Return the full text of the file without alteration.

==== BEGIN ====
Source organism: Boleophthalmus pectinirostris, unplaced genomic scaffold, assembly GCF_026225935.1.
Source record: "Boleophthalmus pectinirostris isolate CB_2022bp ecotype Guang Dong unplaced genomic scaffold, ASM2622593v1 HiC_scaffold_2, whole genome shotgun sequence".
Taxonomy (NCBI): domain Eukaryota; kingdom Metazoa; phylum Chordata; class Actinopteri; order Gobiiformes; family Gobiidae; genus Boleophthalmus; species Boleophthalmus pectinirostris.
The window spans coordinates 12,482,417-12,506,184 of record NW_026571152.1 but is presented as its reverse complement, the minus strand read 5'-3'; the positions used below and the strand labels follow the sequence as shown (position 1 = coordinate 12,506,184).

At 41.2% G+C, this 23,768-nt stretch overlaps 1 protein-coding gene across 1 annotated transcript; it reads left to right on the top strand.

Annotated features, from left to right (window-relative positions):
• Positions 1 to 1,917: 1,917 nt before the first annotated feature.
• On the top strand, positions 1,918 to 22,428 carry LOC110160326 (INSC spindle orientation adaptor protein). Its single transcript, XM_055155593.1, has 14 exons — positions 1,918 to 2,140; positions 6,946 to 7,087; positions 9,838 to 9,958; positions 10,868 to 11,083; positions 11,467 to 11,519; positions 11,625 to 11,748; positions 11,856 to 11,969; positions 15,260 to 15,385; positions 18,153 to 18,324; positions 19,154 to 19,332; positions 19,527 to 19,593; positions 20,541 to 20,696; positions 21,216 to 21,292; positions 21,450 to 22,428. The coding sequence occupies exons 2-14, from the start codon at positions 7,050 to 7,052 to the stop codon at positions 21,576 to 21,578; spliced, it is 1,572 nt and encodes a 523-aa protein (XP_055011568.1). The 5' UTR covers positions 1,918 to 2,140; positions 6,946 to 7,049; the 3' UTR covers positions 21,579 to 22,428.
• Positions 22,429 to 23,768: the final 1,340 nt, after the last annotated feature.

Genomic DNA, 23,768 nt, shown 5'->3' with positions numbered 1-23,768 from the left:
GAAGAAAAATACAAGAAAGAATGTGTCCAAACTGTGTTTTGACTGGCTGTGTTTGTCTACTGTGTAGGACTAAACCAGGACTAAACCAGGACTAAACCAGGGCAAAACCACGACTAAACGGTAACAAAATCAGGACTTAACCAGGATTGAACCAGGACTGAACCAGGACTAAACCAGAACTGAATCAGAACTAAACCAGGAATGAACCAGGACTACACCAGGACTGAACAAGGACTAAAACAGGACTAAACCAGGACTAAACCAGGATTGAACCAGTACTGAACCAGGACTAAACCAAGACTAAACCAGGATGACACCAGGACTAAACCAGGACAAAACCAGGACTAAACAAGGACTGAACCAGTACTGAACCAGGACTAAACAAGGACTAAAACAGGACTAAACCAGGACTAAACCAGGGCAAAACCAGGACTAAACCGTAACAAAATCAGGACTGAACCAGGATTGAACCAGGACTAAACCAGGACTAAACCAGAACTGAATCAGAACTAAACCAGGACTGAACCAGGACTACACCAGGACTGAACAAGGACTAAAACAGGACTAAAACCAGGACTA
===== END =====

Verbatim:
Source organism: Boleophthalmus pectinirostris, unplaced genomic scaffold, assembly GCF_026225935.1.
Source record: "Boleophthalmus pectinirostris isolate CB_2022bp ecotype Guang Dong unplaced genomic scaffold, ASM2622593v1 HiC_scaffold_2, whole genome shotgun sequence".
Taxonomy (NCBI): domain Eukaryota; kingdom Metazoa; phylum Chordata; class Actinopteri; order Gobiiformes; family Gobiidae; genus Boleophthalmus; species Boleophthalmus pectinirostris.
The window spans coordinates 12,482,417-12,506,184 of record NW_026571152.1 but is presented as its reverse complement, the minus strand read 5'-3'; the positions used below and the strand labels follow the sequence as shown (position 1 = coordinate 12,506,184).

At 41.2% G+C, this 23,768-nt stretch overlaps 1 protein-coding gene across 1 annotated transcript; it reads left to right on the top strand.

Annotated features, from left to right (window-relative positions):
• Positions 1 to 1,917: 1,917 nt before the first annotated feature.
• On the top strand, positions 1,918 to 22,428 carry LOC110160326 (INSC spindle orientation adaptor protein). Its single transcript, XM_055155593.1, has 14 exons — positions 1,918 to 2,140; positions 6,946 to 7,087; positions 9,838 to 9,958; positions 10,868 to 11,083; positions 11,467 to 11,519; positions 11,625 to 11,748; positions 11,856 to 11,969; positions 15,260 to 15,385; positions 18,153 to 18,324; positions 19,154 to 19,332; positions 19,527 to 19,593; positions 20,541 to 20,696; positions 21,216 to 21,292; positions 21,450 to 22,428. The coding sequence occupies exons 2-14, from the start codon at positions 7,050 to 7,052 to the stop codon at positions 21,576 to 21,578; spliced, it is 1,572 nt and encodes a 523-aa protein (XP_055011568.1). The 5' UTR covers positions 1,918 to 2,140; positions 6,946 to 7,049; the 3' UTR covers positions 21,579 to 22,428.
• Positions 22,429 to 23,768: the final 1,340 nt, after the last annotated feature.

Genomic DNA, 23,768 nt, shown 5'->3' with positions numbered 1-23,768 from the left:
GAAGAAAAATACAAGAAAGAATGTGTCCAAACTGTGTTTTGACTGGCTGTGTTTGTCTACTGTGTAGGACTAAACCAGGACTAAACCAGGACTAAACCAGGGCAAAACCACGACTAAACGGTAACAAAATCAGGACTTAACCAGGATTGAACCAGGACTGAACCAGGACTAAACCAGAACTGAATCAGAACTAAACCAGGAATGAACCAGGACTACACCAGGACTGAACAAGGACTAAAACAGGACTAAACCAGGACTAAACCAGGATTGAACCAGTACTGAACCAGGACTAAACCAAGACTAAACCAGGATGACACCAGGACTAAACCAGGACAAAACCAGGACTAAACAAGGACTGAACCAGTACTGAACCAGGACTAAACAAGGACTAAAACAGGACTAAACCAGGACTAAACCAGGGCAAAACCAGGACTAAACCGTAACAAAATCAGGACTGAACCAGGATTGAACCAGGACTAAACCAGGACTAAACCAGAACTGAATCAGAACTAAACCAGGACTGAACCAGGACTACACCAGGACTGAACAAGGACTAAAACAGGACTAAAACCAGGACTA